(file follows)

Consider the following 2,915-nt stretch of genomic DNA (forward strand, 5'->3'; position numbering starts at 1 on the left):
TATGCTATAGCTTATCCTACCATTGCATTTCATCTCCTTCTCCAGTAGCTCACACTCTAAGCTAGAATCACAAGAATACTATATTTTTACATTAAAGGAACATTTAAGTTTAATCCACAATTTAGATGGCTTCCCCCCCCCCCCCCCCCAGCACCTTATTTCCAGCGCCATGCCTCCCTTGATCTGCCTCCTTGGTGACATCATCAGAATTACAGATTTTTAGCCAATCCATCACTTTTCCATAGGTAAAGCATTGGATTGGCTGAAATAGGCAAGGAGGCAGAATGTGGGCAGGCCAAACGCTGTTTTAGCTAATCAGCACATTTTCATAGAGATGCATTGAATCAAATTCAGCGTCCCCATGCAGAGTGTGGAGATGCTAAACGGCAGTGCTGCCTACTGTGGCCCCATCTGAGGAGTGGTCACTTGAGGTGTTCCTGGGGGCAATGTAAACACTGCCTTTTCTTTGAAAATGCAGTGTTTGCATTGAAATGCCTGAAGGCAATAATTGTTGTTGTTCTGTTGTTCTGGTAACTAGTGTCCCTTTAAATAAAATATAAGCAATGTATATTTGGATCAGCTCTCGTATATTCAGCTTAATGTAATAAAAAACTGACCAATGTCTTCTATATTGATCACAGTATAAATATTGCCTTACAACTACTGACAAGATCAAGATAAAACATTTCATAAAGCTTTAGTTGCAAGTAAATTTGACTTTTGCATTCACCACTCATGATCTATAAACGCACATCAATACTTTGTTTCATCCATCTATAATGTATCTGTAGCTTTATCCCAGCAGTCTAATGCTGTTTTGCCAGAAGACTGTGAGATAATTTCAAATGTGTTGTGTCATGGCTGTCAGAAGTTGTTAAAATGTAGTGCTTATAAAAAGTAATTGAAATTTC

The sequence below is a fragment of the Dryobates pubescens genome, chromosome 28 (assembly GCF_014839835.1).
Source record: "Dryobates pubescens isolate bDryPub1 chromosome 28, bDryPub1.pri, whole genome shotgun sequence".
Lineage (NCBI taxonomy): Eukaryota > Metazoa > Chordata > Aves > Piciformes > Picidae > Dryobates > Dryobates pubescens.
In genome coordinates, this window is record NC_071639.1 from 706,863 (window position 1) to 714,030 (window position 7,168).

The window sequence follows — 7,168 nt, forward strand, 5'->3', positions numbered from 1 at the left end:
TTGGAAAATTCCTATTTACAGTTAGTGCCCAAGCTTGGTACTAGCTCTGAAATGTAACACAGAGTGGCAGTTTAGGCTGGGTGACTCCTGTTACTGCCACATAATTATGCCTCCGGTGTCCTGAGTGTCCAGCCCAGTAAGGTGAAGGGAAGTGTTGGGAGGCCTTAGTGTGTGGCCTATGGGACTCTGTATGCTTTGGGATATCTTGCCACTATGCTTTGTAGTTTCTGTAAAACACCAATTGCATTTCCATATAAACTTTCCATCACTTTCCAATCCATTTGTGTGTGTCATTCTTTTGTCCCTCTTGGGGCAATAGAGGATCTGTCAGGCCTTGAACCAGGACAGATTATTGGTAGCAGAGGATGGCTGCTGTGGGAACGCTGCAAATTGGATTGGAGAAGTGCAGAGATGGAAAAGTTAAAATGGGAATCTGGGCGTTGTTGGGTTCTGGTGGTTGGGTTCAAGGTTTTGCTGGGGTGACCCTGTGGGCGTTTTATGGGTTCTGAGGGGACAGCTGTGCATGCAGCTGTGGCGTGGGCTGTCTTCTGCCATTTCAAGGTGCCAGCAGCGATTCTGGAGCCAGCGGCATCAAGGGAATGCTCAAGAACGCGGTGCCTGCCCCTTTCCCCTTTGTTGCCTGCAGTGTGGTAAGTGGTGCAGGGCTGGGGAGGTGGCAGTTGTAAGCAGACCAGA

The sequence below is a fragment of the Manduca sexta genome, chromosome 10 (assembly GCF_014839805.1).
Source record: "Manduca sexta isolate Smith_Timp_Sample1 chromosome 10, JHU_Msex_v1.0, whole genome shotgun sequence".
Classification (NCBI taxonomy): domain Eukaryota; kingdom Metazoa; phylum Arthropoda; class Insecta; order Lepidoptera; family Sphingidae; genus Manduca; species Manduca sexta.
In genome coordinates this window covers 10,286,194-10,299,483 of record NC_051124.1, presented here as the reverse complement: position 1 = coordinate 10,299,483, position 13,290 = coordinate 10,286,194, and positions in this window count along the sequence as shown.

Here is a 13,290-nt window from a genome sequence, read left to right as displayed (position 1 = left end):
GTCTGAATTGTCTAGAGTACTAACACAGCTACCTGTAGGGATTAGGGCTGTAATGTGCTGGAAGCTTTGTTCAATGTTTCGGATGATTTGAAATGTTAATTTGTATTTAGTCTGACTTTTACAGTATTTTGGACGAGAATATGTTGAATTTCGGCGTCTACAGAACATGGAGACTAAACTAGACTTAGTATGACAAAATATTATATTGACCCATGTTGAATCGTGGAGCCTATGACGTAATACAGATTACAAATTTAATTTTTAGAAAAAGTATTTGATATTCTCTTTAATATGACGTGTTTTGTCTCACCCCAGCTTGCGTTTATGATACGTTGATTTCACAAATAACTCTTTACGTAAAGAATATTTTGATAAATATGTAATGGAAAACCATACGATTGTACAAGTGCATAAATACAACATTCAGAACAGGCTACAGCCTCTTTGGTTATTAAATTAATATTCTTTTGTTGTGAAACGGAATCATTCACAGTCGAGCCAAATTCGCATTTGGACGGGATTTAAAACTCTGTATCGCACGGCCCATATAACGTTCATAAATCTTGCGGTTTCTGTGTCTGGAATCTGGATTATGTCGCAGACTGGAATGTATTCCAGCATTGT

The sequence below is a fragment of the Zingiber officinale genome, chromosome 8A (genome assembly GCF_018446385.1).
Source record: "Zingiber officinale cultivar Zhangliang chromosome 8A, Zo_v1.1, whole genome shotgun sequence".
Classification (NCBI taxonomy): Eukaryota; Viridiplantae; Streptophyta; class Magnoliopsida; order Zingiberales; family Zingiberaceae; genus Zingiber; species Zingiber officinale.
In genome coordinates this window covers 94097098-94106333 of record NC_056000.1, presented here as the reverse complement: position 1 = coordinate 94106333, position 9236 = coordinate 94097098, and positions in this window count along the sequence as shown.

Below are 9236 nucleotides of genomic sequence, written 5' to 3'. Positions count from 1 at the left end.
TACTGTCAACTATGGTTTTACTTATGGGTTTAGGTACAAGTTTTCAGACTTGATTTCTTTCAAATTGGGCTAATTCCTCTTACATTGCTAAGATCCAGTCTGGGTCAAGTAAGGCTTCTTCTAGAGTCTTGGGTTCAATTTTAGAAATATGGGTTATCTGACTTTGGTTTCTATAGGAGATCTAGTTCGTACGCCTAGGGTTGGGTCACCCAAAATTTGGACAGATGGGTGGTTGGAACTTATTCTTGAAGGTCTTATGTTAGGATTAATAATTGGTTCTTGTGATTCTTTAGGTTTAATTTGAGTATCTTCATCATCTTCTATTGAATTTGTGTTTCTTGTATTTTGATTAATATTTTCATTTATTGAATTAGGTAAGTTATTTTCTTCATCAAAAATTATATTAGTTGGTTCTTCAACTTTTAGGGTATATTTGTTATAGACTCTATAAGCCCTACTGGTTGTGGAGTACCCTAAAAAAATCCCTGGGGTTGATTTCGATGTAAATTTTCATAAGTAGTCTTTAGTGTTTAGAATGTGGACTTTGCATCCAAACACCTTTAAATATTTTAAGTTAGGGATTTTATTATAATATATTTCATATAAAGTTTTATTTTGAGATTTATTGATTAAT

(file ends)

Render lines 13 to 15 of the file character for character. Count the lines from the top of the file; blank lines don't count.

Here is a 13,290-nt window from a genome sequence, read left to right as displayed (position 1 = left end):
GTCTGAATTGTCTAGAGTACTAACACAGCTACCTGTAGGGATTAGGGCTGTAATGTGCTGGAAGCTTTGTTCAATGTTTCGGATGATTTGAAATGTTAATTTGTATTTAGTCTGACTTTTACAGTATTTTGGACGAGAATATGTTGAATTTCGGCGTCTACAGAACATGGAGACTAAACTAGACTTAGTATGACAAAATATTATATTGACCCATGTTGAATCGTGGAGCCTATGACGTAATACAGATTACAAATTTAATTTTTAGAAAAAGTATTTGATATTCTCTTTAATATGACGTGTTTTGTCTCACCCCAGCTTGCGTTTATGATACGTTGATTTCACAAATAACTCTTTACGTAAAGAATATTTTGATAAATATGTAATGGAAAACCATACGATTGTACAAGTGCATAAATACAACATTCAGAACAGGCTACAGCCTCTTTGGTTATTAAATTAATATTCTTTTGTTGTGAAACGGAATCATTCACAGTCGAGCCAAATTCGCATTTGGACGGGATTTAAAACTCTGTATCGCACGGCCCATATAACGTTCATAAATCTTGCGGTTTCTGTGTCTGGAATCTGGATTATGTCGCAGACTGGAATGTATTCCAGCATTGT

The sequence below is a fragment of the Zingiber officinale genome, chromosome 8A (genome assembly GCF_018446385.1).